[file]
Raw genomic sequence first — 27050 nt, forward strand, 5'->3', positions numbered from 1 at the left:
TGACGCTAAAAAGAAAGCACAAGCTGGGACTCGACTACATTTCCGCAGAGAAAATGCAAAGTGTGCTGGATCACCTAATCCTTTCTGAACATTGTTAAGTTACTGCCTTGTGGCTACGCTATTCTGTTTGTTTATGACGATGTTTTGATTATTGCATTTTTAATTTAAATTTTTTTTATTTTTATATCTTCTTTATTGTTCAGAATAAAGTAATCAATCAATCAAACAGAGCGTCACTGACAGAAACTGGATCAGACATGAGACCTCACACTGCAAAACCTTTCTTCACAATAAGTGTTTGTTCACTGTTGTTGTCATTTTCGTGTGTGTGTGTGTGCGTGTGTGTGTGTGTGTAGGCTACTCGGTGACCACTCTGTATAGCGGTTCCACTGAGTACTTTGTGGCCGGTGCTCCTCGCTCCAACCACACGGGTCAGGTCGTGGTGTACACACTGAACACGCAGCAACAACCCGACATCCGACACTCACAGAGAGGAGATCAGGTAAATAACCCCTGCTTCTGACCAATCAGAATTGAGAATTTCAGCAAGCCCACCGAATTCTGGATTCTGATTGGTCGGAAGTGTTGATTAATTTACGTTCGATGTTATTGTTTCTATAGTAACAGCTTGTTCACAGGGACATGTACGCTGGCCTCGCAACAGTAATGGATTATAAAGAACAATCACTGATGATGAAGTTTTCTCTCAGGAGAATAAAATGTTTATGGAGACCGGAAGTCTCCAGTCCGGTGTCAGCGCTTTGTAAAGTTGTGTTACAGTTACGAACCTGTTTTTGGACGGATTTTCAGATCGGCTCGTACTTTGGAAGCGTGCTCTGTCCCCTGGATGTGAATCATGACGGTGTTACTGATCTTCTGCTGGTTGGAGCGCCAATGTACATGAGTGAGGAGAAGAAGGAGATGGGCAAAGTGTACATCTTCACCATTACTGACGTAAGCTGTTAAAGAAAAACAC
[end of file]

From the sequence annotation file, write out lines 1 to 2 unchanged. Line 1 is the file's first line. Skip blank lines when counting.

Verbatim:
Raw genomic sequence first — 27050 nt, forward strand, 5'->3', positions numbered from 1 at the left:
TGACGCTAAAAAGAAAGCACAAGCTGGGACTCGACTACATTTCCGCAGAGAAAATGCAAAGTGTGCTGGATCACCTAATCCTTTCTGAACATTGTTAAGTTACTGCCTTGTGGCTACGCTATTCTGTTTGTTTATGACGATGTTTTGATTATTGCATTTTTAATTTAAATTTTTTTTATTTTTATATCTTCTTTATTGTTCAGAATAAAGTAATCAATCAATCAAACAGAGCGTCACTGACAGAAACTGGATCAGACATGAGACCTCACACTGCAAAACCTTTCTTCACAATAAGTGTTTGTTCACTGTTGTTGTCATTTTCGTGTGTGTGTGTGTGCGTGTGTGTGTGTGTGTAGGCTACTCGGTGACCACTCTGTATAGCGGTTCCACTGAGTACTTTGTGGCCGGTGCTCCTCGCTCCAACCACACGGGTCAGGTCGTGGTGTACACACTGAACACGCAGCAACAACCCGACATCCGACACTCACAGAGAGGAGATCAGGTAAATAACCCCTGCTTCTGACCAATCAGAATTGAGAATTTCAGCAAGCCCACCGAATTCTGGATTCTGATTGGTCGGAAGTGTTGATTAATTTACGTTCGATGTTATTGTTTCTATAGTAACAGCTTGTTCACAGGGACATGTACGCTGGCCTCGCAACAGTAATGGATTATAAAGAACAATCACTGATGATGAAGTTTTCTCTCAGGAGAATAAAATGTTTATGGAGACCGGAAGTCTCCAGTCCGGTGTCAGCGCTTTGTAAAGTTGTGTTACAGTTACGAACCTGTTTTTGGACGGATTTTCAGATCGGCTCGTACTTTGGAAGCGTGCTCTGTCCCCTGGATGTGAATCATGACGGTGTTACTGATCTTCTGCTGGTTGGAGCGCCAATGTACATGAGTGAGGAGAAGAAGGAGATGGGCAAAGTGTACATCTTCACCATTACTGACGTAAGCTGTTAAAGAAAAACAC